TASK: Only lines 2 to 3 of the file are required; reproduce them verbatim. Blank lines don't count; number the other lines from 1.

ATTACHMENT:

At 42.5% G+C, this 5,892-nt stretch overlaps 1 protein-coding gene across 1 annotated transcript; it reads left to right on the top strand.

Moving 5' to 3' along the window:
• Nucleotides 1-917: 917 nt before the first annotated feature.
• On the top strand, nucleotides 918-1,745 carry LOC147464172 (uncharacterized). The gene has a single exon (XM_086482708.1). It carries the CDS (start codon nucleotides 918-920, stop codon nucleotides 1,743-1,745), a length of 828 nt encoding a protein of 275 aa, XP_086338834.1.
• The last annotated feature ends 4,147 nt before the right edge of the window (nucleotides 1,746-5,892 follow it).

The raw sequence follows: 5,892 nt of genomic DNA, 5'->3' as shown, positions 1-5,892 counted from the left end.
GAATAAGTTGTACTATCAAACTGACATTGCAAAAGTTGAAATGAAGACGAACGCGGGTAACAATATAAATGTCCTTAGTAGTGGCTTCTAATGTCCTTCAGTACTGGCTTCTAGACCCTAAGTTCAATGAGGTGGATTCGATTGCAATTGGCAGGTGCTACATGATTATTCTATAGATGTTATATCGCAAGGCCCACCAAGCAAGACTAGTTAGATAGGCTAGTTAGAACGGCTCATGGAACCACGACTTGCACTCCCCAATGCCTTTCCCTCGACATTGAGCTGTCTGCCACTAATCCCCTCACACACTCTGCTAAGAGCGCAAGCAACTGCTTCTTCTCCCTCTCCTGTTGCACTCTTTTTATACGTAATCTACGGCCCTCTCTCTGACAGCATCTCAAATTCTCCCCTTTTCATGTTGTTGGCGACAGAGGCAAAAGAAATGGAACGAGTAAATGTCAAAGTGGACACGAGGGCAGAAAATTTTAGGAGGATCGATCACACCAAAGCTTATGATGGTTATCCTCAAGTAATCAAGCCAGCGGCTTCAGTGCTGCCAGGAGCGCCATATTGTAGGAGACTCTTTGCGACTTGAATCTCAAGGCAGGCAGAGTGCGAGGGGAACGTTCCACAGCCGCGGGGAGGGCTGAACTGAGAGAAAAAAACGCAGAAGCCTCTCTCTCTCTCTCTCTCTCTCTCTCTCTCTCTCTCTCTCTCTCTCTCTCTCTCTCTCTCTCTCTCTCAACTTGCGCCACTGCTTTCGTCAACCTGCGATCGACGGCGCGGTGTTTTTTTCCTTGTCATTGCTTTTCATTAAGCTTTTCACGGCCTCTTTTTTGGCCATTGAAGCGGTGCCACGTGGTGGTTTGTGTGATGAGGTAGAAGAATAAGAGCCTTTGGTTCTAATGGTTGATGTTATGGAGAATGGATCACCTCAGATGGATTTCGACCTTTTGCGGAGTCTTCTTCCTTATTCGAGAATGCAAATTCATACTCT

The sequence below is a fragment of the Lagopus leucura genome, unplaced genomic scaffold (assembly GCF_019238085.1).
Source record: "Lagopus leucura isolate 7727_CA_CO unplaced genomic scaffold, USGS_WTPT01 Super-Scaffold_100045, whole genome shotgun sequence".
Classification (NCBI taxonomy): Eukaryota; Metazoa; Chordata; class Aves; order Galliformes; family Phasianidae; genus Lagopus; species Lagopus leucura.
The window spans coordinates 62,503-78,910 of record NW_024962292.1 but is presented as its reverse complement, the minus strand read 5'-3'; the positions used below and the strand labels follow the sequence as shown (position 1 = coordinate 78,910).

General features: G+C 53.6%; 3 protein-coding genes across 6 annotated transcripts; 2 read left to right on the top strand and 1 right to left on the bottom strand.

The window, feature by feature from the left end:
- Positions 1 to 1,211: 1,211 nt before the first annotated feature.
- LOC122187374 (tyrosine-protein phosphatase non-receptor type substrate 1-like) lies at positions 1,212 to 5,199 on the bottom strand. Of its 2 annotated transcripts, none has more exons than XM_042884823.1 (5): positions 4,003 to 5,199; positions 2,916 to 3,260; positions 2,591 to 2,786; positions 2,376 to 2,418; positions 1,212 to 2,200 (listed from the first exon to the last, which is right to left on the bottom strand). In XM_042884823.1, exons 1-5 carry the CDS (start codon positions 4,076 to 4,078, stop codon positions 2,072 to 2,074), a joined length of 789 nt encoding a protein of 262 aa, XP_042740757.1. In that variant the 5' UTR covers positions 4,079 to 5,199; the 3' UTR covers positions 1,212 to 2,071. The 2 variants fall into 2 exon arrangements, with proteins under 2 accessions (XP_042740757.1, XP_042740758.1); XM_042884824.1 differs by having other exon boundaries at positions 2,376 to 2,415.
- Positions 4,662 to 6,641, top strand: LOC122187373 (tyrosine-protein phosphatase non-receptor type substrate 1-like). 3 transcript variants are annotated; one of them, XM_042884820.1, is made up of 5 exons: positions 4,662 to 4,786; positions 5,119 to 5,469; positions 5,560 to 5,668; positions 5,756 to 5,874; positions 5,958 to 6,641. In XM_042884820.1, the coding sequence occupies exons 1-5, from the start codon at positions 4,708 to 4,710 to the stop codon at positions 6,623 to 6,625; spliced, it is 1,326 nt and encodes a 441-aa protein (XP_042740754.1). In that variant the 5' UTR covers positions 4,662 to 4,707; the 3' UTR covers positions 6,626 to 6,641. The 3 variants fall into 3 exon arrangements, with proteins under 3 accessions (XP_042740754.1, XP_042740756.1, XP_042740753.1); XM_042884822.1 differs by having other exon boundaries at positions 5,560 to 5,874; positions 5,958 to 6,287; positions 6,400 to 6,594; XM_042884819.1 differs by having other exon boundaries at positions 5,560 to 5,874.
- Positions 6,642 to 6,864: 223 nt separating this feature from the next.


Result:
Moving 5' to 3' along the window:
• Nucleotides 1-917: 917 nt before the first annotated feature.